As Director of Sales & Marketing for Precision, I work with publishers to create engaging and pedagogically sound print and electronic products. Projects involve development and production of visual content, composition, and project management. I also direct our GrafixMD visual content management software, making digital art management easy and efficient.
I have worked in many positions for both trade and academic publishers prior to my current position, including Acquisitions VP, Editorial, Sales, Marketing and PR.
Michael Riordan is the Director and a founding member of the Open Publishing Lab at RIT. His research in the Lab centers on the production challenges of connecting content and, by extension, people.
Michael is also a full-time member of the RIT School of Print Media faculty where he teaches coursework relating to publishing production. Through his research, he works closely with publishers, print service providers and creative agencies to help improve their workflows and has worked with CGATS and standards organizations to develop quality assurance mechanisms to support the same. He presents regularly at industry events, has published several technical papers and served as co-editor for the Pocket Pal: A Graphic Arts Production Handbook. In 2008, Michael was also named the PGSF’s Educator of the Year.
Steven Rosenbaum is an entrepreneur, author, and curator. He is the founder and CEO of the web’s largest Video Curation Platform, Magnify.net.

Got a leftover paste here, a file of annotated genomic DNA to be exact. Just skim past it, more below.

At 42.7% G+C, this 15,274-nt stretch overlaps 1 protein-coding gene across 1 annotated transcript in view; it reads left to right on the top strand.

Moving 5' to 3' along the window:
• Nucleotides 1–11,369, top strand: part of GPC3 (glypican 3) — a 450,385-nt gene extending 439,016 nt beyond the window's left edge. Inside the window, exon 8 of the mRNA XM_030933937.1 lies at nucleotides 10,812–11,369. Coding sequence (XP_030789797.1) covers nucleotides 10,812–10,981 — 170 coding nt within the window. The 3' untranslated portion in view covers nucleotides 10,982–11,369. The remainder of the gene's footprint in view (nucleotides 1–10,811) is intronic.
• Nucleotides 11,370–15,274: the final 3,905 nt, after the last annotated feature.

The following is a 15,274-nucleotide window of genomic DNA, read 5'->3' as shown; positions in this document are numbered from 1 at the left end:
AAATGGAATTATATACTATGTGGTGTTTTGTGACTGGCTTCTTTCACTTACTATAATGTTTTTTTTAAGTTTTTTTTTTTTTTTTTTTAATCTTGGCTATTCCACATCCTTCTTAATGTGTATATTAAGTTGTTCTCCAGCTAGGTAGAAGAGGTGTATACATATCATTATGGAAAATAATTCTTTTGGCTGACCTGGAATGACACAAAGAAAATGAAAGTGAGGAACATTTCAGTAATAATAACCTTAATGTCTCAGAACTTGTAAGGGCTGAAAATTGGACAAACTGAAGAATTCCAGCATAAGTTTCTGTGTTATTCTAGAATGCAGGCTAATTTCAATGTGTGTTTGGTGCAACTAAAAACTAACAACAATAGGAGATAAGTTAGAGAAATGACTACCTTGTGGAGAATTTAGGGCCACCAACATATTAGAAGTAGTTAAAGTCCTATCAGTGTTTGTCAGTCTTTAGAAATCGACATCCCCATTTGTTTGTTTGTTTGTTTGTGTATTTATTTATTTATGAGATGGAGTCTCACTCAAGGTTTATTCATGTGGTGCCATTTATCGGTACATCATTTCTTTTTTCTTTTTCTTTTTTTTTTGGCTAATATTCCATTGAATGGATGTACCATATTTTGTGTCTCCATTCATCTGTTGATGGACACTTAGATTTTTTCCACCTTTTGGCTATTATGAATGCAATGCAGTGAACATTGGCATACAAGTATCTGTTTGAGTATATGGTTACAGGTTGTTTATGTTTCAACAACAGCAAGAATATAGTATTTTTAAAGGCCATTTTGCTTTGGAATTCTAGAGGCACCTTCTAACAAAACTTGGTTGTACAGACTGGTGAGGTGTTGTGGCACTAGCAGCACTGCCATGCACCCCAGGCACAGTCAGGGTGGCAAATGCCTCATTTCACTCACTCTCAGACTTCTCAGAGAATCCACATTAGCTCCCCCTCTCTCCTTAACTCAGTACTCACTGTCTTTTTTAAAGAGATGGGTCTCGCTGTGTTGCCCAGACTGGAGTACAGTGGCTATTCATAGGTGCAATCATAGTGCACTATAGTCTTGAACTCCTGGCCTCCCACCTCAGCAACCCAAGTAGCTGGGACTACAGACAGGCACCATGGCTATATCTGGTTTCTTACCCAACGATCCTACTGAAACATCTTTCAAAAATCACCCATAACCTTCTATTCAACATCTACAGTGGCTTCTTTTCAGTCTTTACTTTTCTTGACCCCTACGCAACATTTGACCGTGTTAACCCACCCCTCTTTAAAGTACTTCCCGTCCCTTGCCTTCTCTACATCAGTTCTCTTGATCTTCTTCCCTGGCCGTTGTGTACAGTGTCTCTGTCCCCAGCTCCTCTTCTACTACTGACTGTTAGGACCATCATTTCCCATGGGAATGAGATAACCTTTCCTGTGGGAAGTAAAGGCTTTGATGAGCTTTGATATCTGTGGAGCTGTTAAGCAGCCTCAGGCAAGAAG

Rosenbaum is known as the father of user-generated video, having created MTV’s groundbreaking UGC series MTV UNfiltered, a pre-web television project that handed cameras to young storytellers. Since that time he has built a career finding, organizing, and curating first-person storytelling.
Rosenbaum’s work as an Emmy Award winning documentary filmmaker includes his film chronicling 9/11 “7 Days In September.” That film gathered more than 500 hours of video around 9/11 – creating a curated journey through the eyes of 28 filmmakers and citizen storytellers. The result was the curation of the world’s largest collection of 9/11 videos: The CameraPlanet Archive which Rosenbaum and producing partner Pamela Yoder donated to the National 9/11 Memorial and Museum. His film work includes long form documentary projects for National Geographic, HBO, CNN, MSNBC, Discovery, A&E, and The History Channel.
As a blogger, Rosenbaum contributes to posts on Technology, Internet Video, and emerging digital lifestyle trends to FastCompany, The Huffington Post, Silicon Alley Insider, Mashable, TechCrunch, and MediaBizBloggers.
Today, Rosenbaum calls Curation the “New Magic” of the connected world – fixing the signal to noise problem, and making the world contextual and coherent again.
His forthcoming book Curation Nation, explores the changing worlds of publishing, consumer content, and brand-centric curation. It will be published by McGraw Hill on March 11th, 2011.
Mr. Rosenberg is Vice President of Business Development and Content Acquisition for Copia Interactive – the first social e-reading platform.
At the forefront of ebooks and digital content for more than a decade, Sol Rosenberg is a leading expert in the world of ebooks, digital publishing & marketing strategies.
He was a co-founder of the ebook pioneer Versaware and has helped major publishers with their digital initiatives – companies like McGraw-Hill, Cengage, Taylor & Francis, Simon & Schuster, Jones & Bartlett, Encyclopedia Britannica and many others.